Community technical support mailing list was retired 2010 and replaced with a professional technical support team. For assistance please contact: Pre-sales Technical support via email to email@example.com.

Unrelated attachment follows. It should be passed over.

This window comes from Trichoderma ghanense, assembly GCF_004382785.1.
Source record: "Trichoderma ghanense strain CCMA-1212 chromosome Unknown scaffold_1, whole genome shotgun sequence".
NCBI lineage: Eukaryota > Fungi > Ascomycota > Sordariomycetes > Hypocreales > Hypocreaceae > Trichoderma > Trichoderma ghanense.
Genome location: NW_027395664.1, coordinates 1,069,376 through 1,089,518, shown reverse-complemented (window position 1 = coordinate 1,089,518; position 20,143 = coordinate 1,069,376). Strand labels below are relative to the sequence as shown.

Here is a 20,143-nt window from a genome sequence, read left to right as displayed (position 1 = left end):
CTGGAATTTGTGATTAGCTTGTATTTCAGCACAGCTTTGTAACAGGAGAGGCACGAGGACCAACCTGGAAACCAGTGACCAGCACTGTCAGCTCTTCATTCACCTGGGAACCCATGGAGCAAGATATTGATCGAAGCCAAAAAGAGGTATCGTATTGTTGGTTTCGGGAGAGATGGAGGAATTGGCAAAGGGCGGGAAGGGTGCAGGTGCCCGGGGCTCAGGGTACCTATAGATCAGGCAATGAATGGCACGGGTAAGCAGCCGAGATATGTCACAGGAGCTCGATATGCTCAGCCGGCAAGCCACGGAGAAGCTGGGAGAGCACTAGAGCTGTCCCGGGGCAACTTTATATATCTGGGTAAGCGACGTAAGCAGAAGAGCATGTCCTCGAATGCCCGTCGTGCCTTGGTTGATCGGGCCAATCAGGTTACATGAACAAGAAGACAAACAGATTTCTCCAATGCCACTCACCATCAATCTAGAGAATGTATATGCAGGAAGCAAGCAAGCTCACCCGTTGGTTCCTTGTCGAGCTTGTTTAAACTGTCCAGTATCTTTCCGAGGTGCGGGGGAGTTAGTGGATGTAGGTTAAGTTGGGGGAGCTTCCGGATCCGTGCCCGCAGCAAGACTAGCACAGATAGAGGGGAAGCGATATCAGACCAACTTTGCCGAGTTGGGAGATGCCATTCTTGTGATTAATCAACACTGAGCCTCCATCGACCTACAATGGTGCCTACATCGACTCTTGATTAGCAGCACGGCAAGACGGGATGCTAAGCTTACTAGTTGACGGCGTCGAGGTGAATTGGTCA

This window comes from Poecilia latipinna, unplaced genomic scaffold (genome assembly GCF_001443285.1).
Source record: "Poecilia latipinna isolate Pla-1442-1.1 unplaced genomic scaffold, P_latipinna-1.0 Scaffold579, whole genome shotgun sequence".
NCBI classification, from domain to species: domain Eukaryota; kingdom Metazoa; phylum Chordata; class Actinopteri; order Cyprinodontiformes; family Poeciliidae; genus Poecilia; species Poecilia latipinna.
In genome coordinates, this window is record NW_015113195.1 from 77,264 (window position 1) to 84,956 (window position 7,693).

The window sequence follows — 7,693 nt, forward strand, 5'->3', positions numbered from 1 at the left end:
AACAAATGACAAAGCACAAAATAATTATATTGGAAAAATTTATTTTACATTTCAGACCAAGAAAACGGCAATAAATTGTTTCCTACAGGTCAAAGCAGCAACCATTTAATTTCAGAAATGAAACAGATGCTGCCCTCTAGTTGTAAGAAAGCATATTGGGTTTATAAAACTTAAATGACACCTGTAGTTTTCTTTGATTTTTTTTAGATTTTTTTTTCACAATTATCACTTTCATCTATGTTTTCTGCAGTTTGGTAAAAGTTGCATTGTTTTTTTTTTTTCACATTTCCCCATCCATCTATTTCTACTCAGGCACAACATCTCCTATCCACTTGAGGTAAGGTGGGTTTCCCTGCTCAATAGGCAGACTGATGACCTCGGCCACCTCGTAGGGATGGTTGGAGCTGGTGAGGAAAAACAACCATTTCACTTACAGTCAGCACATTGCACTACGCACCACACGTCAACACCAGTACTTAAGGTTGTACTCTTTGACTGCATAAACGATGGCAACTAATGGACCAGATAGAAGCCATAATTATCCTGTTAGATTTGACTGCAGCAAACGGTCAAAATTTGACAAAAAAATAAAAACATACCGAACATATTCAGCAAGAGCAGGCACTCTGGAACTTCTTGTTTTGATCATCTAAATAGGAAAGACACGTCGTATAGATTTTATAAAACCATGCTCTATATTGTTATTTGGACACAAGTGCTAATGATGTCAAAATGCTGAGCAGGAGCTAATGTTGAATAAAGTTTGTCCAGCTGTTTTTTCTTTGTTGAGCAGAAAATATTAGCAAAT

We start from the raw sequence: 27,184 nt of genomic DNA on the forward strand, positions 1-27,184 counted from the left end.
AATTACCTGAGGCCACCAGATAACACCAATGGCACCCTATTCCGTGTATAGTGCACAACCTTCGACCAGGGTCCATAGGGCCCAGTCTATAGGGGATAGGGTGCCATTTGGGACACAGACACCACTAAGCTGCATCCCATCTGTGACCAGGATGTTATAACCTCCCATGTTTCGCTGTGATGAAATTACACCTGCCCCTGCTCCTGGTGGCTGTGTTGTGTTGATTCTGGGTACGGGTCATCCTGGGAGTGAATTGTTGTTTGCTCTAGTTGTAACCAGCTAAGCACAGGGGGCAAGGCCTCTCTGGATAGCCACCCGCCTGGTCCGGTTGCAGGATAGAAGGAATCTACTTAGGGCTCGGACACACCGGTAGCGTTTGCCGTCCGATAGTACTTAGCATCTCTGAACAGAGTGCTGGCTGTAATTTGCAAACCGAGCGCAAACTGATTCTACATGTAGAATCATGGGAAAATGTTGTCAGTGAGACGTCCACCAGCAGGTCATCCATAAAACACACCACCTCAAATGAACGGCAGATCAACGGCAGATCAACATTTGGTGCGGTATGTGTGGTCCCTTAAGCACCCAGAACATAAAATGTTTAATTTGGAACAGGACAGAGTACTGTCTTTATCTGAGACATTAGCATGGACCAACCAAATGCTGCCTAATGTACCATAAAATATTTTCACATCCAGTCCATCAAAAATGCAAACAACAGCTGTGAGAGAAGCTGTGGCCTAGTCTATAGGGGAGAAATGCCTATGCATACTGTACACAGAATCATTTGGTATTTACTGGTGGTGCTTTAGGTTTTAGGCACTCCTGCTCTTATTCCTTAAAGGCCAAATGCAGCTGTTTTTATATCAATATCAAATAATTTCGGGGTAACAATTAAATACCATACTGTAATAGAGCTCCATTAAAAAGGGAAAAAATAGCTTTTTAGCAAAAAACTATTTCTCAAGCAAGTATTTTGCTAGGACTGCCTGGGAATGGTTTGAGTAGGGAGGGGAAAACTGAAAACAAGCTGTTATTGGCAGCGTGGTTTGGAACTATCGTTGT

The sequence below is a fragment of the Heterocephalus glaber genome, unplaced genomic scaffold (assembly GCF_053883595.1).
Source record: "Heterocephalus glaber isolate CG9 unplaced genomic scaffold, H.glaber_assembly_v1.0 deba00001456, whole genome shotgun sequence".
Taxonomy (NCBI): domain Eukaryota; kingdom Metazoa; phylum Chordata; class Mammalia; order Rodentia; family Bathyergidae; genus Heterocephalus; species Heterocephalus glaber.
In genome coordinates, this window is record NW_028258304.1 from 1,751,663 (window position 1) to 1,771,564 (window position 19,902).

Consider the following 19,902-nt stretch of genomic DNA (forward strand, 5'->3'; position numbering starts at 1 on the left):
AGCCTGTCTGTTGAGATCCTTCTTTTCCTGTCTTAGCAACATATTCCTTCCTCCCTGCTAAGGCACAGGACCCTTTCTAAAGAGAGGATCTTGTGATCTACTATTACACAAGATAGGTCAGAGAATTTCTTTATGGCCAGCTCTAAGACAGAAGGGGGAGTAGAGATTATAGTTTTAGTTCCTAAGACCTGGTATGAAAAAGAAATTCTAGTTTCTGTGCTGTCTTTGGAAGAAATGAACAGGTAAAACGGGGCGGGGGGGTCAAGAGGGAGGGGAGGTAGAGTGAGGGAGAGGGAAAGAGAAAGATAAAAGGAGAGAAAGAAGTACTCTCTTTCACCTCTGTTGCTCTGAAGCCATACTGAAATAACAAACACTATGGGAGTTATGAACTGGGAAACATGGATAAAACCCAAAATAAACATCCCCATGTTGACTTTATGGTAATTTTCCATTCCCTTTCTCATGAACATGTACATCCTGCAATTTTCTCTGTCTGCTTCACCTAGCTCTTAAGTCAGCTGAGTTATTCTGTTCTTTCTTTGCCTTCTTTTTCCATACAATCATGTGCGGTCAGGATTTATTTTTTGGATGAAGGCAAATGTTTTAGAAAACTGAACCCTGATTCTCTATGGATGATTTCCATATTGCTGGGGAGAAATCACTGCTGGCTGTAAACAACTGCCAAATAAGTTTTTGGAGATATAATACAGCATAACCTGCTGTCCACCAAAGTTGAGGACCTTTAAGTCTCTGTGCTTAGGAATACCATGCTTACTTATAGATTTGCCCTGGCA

>> Have you doublechecked that the password used is *exactly* the same in the CVS usage as on the server? Case sensitivity matters.<< Yes, I have, numerous times. >> But then, why are you putting the password into the connect string in the first place? It will break your security if you do this! All sandbox metadata will now have the password in cleartext for all to see!!!!!<< Well, interestingly enough we did not invent this, but simply used what appeared to be the correct syntax that we found on the internet. We didn't find a heck of a lot of documentation for how to use SSPI. Since the server is not in the domain of the client computer it would stand to reason you would have to provide the login credentials, as the currently logged on user would not be the correct account. Also, your statement about clear-text concerns me. I was unable to find the username/password combination anywhere in the repository. What do you mean about the sandbox metadata? Do you mean in the various client side files? >> I have used SSPI many times with a different username from that which I am logged on as and it always worked just fine with this syntax: :sspi:user at server:/repo (note that there is no password here!) Then the correct procedure is to log in *once only*: cvs login (enter password) Now the password is cached in encrypted form by CVSNT in the HKCU part of the Registry and is therefore safe from other users. And it will be used by CVSNT every time it accesses the same CVSROOT. No need to put the password into the string! << I'll look into that key, that may have something to do with the issue. >> You are *not* logging in, at least not according to your description! You are instead sending a hardcoded (and cleartext) password as part of the connect string! << I'm not sure what your point is here. The action we were doing was a login, which failed. Are you saying it is not a login since it failed? I'm not interested in semantic arguments, I simply want the problem solved. >> I never tried having a non-domain server on a network with a domain, but I don't think that will matter at all. The server will get a connection request from the client and it will receive the password as part of the process. Since it does not know about any domain there is nowhere else to look for authentication than in its own user database, which is what you wanted from the start, right? So the talk about domains is moot here! << Well, I'm pretty experienced at developing for NT security and Active Directory. Domains are very relevant when talking about logins. I don't think LSA simply looks in it's own user database for an account with the same username/password as the incoming one. >> In fact I have many times used a laptop where I am logged in to a domain account and then used the above syntax to connect to a CVS server that is not part of that domain and it works just fine. In fact in these cases I also had the same account name/password on the domain and on the server with no problems whatever. << That's good to know. We were also able to do this with the syntax we told you prior to our recent upgrade. Knowing that it works in later releases is good information. We just have to figure out what is wrong about our environment or connect string. >> The crucial thing here is that your connect string must be specified as I wrote above. << We have tried that, but will keep investigating.